The Ancient Art of Servant Leadership

The Ancient Art of Servant Leadership by Dr. Greg Waddell

In the previous post, I asked the question whether Jesus Christ could be considered a great leader using some of the criteria for leadership that has been identified in the leadership literature and research. I came to the conclusion that, with regard to the vision thing, Jesus was a truly remarkable leader. Robert Greenleaf popularized the idea — well, he actually started a whole leadership school of thought — of servanthood as a necessary and inherent component of great leadership. How does Jesus Christ measure up to this leadership criterion?

In his classic essay, Servant Leadership, Greenleaf stated that servant leadership “Begins with the natural feeling that one wants to serve, to serve first.

Then conscious choice brings one to aspire to lead.” In other words, servanthood is the foundation of true leadership. First, you want to serve people and this causes these same people to want to follow your leadership.

Even a cursory glance at the gospel documents reveals that serving others was central to Jesus’ exercise of leadership. He made this clear to his disciples when he said that the Son of Man (his favorite title for himself) did not come to be served but to serve and to give his life as a ransom for many (Mark 10:45).

This was not a very popular idea in Jesus’ day. In the Greek world, the philosophers taught that the goal of every man was to arrive to the place of aristocracy. An aristocrat had so many slaves that he no longer had to engage in manual labor and could, therefore, dedicate himself to the ultimate goal of life: the exercise of pure reason. Social and class distinctions were extremely important in that world (as they continue to be today in many cultures).

Jesus taught that His followers were to be different. He did this in a lot of ways, but one of the most vivid happened during their last meal together. The documents tell us that Jesus “got up from supper, and laid aside His garments; and taking a towel, He girded Himself. Then He poured water into the basin, and began to wash the disciples’ feet and to wipe them with the towel with which He was girded (NASB, John 13:4-5).

This was a warning against the power of position and a graphic portrayal of the kind of leadership Jesus practiced and expected from his team. It was not to be a leadership based on hierarchy but on service.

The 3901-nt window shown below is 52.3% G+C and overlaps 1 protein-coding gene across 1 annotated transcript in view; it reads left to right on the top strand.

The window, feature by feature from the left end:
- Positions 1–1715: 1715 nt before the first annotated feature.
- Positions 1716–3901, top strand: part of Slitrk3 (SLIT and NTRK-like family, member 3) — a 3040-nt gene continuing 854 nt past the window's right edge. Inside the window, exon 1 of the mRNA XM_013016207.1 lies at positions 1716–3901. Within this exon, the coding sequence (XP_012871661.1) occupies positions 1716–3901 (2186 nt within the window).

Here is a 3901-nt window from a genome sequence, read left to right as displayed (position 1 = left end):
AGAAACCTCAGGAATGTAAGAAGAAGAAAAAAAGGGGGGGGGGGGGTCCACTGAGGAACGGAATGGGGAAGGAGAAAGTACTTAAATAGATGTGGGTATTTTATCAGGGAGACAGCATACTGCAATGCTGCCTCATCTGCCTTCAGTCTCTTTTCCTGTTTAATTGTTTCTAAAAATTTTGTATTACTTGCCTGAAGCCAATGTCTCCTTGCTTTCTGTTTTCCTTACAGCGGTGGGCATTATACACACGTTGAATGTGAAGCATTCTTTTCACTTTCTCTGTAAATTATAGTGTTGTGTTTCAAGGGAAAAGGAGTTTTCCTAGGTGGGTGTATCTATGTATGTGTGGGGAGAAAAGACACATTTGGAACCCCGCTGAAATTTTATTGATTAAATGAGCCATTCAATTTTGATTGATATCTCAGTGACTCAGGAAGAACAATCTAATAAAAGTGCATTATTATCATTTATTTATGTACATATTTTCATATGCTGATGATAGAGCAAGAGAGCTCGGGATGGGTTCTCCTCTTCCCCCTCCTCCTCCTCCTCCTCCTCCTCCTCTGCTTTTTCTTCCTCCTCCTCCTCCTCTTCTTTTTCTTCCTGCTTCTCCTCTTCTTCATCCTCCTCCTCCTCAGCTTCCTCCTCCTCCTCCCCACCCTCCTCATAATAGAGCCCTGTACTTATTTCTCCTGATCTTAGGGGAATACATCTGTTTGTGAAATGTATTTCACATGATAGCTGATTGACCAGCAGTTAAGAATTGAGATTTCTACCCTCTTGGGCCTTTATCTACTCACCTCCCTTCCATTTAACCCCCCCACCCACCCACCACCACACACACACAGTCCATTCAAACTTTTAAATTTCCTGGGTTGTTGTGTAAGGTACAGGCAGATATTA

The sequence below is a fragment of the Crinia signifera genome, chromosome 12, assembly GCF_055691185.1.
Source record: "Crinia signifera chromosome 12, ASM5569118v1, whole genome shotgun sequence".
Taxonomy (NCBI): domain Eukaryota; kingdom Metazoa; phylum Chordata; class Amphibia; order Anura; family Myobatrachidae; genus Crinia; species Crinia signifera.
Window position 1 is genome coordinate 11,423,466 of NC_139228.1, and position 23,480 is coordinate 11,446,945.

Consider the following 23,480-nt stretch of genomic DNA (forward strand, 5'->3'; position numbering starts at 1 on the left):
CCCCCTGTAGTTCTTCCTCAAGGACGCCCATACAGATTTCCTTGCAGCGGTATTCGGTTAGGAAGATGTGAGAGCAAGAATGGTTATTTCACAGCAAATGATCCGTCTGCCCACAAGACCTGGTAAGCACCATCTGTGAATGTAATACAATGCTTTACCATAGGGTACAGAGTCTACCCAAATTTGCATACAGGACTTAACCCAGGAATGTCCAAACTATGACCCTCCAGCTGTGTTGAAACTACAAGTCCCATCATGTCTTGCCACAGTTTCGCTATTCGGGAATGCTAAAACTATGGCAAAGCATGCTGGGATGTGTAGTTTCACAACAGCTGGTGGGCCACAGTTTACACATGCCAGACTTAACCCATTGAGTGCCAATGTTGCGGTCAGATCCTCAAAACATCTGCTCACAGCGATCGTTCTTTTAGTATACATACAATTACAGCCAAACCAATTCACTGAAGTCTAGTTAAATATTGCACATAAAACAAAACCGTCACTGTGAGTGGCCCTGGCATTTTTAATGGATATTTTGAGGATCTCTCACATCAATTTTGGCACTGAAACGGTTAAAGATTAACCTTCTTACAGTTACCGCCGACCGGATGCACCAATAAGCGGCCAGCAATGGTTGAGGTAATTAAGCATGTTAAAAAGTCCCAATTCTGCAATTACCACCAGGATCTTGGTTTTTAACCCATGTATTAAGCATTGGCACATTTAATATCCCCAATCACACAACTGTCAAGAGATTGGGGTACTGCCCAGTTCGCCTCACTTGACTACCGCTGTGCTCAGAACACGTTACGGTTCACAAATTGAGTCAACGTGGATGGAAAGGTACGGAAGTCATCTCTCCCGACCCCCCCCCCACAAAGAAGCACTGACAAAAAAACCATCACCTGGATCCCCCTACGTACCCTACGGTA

Jesus’ entire ministry was filled with acts of serving others. He was able to look beneath the surface and see what they truly needed. He healed the sick and fed the hungry. He washed his disciple’s feet. His crowning act of service was to intentionally sacrifice his life to redeem others.

You may be saying to yourself right now, “But that was then and today the world is different.”

Yes, it is different in many ways, but one way it is not different is in the need for leaders to serve the needs of their people, their company, and their world. Yes, on this second criterion, Jesus again passes. He was not only a good example of servant leadership; he is among the greatest examples of all history. Leaders of all type today would do well to follow his example.

provides consulting services for churches and organizations. Contact Dr. Waddell today at gregwaddell[at] to discuss the needs of your organization.

2 thoughts on “The Ancient Art of Servant Leadership

  1. the genius of Jesus is that His leadership practice is a check on our motives in and of itself. If I am leading by serving others, and furthermore doing so according to the will of God, then there is precious little room in there for the disease of ME!

    • Great comment Tim. I agree. The number one destroyer of otherwise great leadership is ego. But when a leader has a genuine heart to serve others, then his or her leadership endures for the good of others, for the good of the organization, and for the good of the world.

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